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Tiger's real rival 67 and retired



Golf's search for a rivalry is, in its odd way, a compliment to Tiger Woods, as if Tiger Woods needed more signs of approval.

Tiger Woods deserves the challenge, you see, something to test his limits, to make him the best he can be, lest he fall into complacency and self-satisfaction. And lest we get tired of his dominance.

Nothing is duller than a one-horse race, unless it is clay court doubles.

In myth, as well as on the sports pages, stories are always more interesting when the hero has a foe, someone to keep him alert, which is why young Harry must have his Voldemort or he is just another nerd in taped glasses.

And that is why, if Tiger Woods won't look over his shoulder, the world is eager to do it for him.

As it turns out, the only persistent rival for Tiger Woods has been Jack Nicklaus, 67, a phantom and a memory, not a flesh and fresh contemporary.

If Nicklaus could, on young and real hips, go stride for stride with Tiger Woods in this week's U.S. Open at Oakmont, this would be ideal. But tedious totals are all we have, Nicklaus' Grand Slam sum of 18 and Tiger Woods' 12.

When this reaches real tension — hopefully, with greater anticipation than Barry Bonds chasing Henry Aaron — will be years into the future, when Tiger Woods is only one major away.

Until then, we can either ignore Tiger Woods, golf and the whole thing, or find for him a current Nicklaus figure, silly search since Tiger Woods himself is the only one who qualifies.

Tiger Woods' competition with Nicklaus is a duel with only one active adversary, like a greyhound chasing a mechanical rabbit.

What we want and what we grab at the least chance is for Tiger Woods to be challenged by someone he changes shoes next to, providing that Tiger Woods puts his Nikes on one foot at a time.

And who we would really like it to be is Phil Mickelson, mostly because Mickelson is as fatally flawed, as Tiger Woods is infuriatingly perfect.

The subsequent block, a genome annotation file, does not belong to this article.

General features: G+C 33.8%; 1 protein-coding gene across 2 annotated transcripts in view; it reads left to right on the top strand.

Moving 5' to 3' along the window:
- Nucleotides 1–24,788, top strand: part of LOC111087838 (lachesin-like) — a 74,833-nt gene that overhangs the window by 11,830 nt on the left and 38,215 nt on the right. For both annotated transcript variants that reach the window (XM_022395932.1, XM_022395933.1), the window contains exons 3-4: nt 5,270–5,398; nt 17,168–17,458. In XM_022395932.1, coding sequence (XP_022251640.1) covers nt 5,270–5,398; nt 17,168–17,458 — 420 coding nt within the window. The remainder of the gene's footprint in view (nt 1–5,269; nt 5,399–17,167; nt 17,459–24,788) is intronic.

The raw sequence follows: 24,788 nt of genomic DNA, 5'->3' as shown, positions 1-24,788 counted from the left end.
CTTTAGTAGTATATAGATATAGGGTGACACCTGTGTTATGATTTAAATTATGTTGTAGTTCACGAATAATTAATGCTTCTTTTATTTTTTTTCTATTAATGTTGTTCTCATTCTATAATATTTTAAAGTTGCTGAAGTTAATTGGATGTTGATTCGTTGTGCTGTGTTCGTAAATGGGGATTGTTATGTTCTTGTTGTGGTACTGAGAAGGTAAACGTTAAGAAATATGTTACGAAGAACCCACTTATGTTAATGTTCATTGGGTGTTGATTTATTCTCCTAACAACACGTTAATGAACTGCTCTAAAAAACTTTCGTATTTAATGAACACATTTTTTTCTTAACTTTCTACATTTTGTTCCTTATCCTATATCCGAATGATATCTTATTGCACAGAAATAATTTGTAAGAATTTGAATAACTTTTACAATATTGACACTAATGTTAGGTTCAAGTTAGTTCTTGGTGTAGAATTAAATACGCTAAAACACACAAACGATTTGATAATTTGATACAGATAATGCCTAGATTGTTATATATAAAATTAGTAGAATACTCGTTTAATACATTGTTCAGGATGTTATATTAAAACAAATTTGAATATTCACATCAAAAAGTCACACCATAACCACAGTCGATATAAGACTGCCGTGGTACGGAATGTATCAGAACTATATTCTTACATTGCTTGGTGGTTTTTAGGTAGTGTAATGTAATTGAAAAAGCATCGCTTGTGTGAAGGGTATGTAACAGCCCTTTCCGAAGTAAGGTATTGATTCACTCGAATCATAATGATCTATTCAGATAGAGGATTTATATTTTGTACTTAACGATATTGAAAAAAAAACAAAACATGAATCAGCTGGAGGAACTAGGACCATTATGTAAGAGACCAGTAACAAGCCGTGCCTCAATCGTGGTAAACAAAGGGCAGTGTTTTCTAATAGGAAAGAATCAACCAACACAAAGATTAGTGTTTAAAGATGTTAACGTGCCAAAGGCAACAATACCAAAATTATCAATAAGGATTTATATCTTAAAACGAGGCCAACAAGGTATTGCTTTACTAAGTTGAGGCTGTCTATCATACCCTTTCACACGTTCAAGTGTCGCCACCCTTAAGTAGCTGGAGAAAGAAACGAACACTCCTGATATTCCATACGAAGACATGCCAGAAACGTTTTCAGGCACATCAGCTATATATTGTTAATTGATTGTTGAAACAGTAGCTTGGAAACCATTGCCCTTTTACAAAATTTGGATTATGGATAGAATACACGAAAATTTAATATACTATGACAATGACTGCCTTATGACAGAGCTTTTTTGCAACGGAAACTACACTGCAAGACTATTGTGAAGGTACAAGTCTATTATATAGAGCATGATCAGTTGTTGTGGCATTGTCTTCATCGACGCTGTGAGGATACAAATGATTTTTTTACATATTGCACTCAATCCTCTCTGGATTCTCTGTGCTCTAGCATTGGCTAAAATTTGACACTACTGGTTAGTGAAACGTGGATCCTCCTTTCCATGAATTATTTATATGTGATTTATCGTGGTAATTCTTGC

Oh, sure, we would take Ernie Els or Sergio Garcia or, in our wildest dreams John Daly, although Daly is preoccupied with his own rivals carrying steak knives — just as long as it is somebody.

But we want Mickelson, and each bump toward our wish makes us look for things in Mickelson that, if they were there, would have shown up long before now.

Otherwise, we are left with Tiger Woods' personal obstacles, some real, most imagined, a few undoubtedly out of his own boredom. His marriage, his impending fatherhood, his grieving, his recurrent swing changes, his coach swapping, all of those are brief topics of concern, but what we really want is an equal.

Well, not an equal as much as a challenger, a focus of our attention rather than this eternal pick a foe, and always out of the usual suspects, with the occasional long leap to unproved hopefuls such as Luke Donald or Camilo Villegas.

Nicklaus did have a succession of challengers step up, from his first rivalry with Arnold Palmer and Gary Player to Lee Trevino and then Tom Watson.

Because of the more formidable opposition, the case can be made that Nicklaus' major record will be more highly regarded than wherever Tiger Woods stops. Is it easier to win, oh, 20 or 22 major titles when the opposition quakes at the name at the top of the leaderboard, when no two or one golfer is automatically linked to Tiger Woods as having played at the same time?

When Mickelson, with his three majors, and those just lately, is the most prominent name to occur after Tiger Woods, this has not exactly been Ali-Frazier or Affirmed-Alydar.

Considering some of the majors not won by Tiger Woods the last couple of years, we are left to wonder whatever happened to Zach Johnson, Geoff Ogilvy, Michael Campbell or Todd Hamilton.

In every case, it is not as if these guys won the Masters or either of the Opens but that Tiger Woods did not.

And so it will be this week. There is not likely to be the kind of grand goof that will follow Mickelson as long as anything else he may do, his double-bogey botch last year at Winged Foot, the greatest brain cramp since Jean Van de Velde butchered the 18th at Carnoustie in 1999.

It would take something like that to avoid the question at the end of not how, whatever your name is, did you win the Open, but how did Tiger lose it.

If Tiger Woods wins, we scratch off another number on the way to Nicklaus, and if he loses the Open, we give temporary custody as Tiger Woods' next rival to whoever wins, never believing it for a moment.

Read more at www.southcoasttoday.com

 

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